Stir together both flours, salt, powdered milk, and yeast in a 4-quart mixing bowl (or in the bowl of an electric mixer). Add the butter, honey, and water. Stir (or mix on low speed with the paddle attachment) until the ingredients form a ball. If there is still flour in the bottom of the bowl, dribble in additional water.
Sprinkle the counter with flour and turn the dough out onto the counter. Knead the dough for a full 10 minutes (it's good for those arms!), until the dough forms a smooth, elastic ball. Add additional bread flour, a bit at a time, only if needed to prevent the dough from sticking firmly to the counter. (The dough should be slightly sticky, so resist adding additional flour if in doubt. Adding too much flour may make the final loaf tough, so err on the side of not enough flour rather than too much.) Transfer the dough to a lightly oiled bowl and allow it to rise, uncovered, until doubled in size, about 90 minutes (my kitchen is hot, so this took only about 60 minutes).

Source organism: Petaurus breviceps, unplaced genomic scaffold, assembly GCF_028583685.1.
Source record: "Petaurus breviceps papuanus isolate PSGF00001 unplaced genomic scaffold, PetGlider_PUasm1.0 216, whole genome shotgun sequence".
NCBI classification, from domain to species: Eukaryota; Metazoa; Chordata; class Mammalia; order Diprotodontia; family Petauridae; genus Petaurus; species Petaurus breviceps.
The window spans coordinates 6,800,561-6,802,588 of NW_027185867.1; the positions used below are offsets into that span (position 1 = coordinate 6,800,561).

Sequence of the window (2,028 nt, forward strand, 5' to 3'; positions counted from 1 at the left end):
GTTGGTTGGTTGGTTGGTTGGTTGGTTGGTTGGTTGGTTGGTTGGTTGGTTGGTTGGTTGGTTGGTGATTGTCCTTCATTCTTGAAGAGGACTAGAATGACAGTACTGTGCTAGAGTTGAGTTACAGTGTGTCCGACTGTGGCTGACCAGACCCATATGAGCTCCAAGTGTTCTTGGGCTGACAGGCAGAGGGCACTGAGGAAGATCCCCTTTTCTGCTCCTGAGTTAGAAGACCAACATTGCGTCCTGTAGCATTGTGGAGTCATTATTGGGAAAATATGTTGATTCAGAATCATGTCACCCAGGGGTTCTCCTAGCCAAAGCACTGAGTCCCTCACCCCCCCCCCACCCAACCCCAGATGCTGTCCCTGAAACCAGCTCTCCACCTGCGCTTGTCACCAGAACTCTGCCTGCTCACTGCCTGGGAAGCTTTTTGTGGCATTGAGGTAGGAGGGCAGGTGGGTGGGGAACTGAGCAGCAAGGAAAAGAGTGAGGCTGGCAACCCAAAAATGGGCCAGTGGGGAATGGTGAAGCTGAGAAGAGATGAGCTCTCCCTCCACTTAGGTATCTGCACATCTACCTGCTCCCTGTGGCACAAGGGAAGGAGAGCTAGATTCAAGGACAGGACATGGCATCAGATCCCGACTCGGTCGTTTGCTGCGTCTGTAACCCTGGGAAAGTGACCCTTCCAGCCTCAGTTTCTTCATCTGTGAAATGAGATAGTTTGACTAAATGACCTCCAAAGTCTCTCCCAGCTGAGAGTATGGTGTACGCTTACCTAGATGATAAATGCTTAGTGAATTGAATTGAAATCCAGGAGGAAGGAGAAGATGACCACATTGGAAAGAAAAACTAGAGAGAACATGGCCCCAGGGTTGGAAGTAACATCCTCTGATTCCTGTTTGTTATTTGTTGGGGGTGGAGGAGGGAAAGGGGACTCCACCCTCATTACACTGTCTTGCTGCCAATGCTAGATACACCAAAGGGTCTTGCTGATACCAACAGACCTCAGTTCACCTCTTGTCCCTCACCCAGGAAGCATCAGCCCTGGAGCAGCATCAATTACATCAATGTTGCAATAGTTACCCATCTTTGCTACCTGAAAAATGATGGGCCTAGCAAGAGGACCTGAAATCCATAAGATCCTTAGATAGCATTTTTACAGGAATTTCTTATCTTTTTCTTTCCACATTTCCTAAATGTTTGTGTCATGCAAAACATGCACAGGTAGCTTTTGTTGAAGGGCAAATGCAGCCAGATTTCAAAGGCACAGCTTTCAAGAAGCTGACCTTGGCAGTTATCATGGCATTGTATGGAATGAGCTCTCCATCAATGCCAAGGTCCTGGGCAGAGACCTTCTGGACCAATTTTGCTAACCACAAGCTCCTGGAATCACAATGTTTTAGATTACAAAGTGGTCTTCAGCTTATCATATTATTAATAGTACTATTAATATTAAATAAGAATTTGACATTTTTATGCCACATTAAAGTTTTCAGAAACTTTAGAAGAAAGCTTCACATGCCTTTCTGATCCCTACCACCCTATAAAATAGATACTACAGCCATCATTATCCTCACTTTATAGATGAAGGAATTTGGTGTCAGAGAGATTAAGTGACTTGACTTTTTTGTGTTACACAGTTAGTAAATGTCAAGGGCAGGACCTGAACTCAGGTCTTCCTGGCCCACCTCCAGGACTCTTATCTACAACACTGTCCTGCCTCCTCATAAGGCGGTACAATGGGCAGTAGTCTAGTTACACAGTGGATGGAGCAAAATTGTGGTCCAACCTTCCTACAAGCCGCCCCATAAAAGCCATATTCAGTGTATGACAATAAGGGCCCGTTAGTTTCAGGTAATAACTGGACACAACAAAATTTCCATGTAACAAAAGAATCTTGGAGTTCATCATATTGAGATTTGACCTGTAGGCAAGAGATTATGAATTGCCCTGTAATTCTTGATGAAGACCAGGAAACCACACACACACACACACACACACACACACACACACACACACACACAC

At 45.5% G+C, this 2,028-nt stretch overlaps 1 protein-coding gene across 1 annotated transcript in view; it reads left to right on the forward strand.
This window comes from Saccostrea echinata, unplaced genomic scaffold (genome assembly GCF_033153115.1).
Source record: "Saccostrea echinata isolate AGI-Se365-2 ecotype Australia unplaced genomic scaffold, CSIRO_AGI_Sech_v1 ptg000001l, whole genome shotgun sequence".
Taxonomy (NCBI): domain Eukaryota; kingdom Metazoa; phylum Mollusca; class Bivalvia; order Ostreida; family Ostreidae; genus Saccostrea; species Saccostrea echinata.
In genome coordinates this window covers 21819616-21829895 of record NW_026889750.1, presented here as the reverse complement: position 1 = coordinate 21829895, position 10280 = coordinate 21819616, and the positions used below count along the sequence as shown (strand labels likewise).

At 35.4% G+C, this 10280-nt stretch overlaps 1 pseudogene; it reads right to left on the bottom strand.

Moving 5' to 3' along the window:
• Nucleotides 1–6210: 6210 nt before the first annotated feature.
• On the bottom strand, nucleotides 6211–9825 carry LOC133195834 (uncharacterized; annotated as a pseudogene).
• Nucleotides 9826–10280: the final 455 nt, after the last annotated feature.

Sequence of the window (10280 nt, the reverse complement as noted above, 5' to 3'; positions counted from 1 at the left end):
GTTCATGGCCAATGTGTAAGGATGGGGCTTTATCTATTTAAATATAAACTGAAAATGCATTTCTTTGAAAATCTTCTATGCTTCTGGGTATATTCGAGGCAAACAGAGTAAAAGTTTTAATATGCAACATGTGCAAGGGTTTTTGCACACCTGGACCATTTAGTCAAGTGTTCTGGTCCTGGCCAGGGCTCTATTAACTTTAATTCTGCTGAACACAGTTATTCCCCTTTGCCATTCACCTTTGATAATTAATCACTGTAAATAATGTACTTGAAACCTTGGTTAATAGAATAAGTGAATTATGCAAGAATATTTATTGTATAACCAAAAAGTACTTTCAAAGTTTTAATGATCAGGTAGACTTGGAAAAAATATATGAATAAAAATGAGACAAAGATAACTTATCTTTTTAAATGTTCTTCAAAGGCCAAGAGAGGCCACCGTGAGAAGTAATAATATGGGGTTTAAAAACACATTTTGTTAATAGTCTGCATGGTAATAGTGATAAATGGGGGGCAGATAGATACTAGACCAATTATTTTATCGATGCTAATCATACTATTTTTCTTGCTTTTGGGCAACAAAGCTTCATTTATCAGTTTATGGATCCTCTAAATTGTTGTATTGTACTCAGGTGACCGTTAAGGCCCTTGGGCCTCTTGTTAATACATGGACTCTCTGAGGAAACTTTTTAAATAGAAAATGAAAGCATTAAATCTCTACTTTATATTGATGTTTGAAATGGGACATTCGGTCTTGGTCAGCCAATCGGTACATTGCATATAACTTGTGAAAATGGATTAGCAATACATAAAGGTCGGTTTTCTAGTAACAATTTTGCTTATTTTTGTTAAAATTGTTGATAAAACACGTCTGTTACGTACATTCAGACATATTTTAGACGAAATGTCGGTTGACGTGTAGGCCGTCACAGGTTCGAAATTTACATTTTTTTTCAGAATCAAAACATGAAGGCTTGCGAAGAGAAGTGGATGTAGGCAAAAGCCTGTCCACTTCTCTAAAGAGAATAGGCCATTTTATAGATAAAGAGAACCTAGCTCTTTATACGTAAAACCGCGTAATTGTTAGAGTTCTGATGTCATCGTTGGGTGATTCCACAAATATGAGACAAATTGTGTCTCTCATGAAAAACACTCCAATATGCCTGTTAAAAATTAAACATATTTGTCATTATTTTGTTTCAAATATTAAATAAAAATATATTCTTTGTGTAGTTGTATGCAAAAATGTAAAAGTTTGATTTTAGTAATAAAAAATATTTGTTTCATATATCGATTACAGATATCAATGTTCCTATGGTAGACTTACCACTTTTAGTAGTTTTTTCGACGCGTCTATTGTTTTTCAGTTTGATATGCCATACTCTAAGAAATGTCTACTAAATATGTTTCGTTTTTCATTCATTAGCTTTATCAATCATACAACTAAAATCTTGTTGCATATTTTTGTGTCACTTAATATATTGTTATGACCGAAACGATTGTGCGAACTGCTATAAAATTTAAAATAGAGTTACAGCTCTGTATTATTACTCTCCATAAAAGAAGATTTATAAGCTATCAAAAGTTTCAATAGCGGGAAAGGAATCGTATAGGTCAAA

Lightly grease a loaf pan with oil. Turn the risen dough out on a lightly floured counter and press into a rectangle about 6x8 inches. Roll the dough up from the short side into a loaf. Pinch the final seam closed and tuck the dough into the prepared loaf pan. Allow to rise, uncovered, until the dough fills the pan and rises slightly over the top of the pan, about 60 minutes. (Again, in my hot kitchen this took only 45 minutes).
Preheat the oven to 350 degrees F about 15 minutes before the dough has finished rising. Using a knife, cut diagnoal slices across the loaf (this is optional, I do it purely for aesthetics). Bake the loaf on the middle rack of the oven for 30 minutes and then rotate the loaf 180 degrees. Bake for another 15-30 minutes until it is a deep golden brown on top and registers 190 degrees F. in the center. Turn the loaf immediately out onto a wire rack and allow it to cool for at least an hour before cutting it into slices and serving.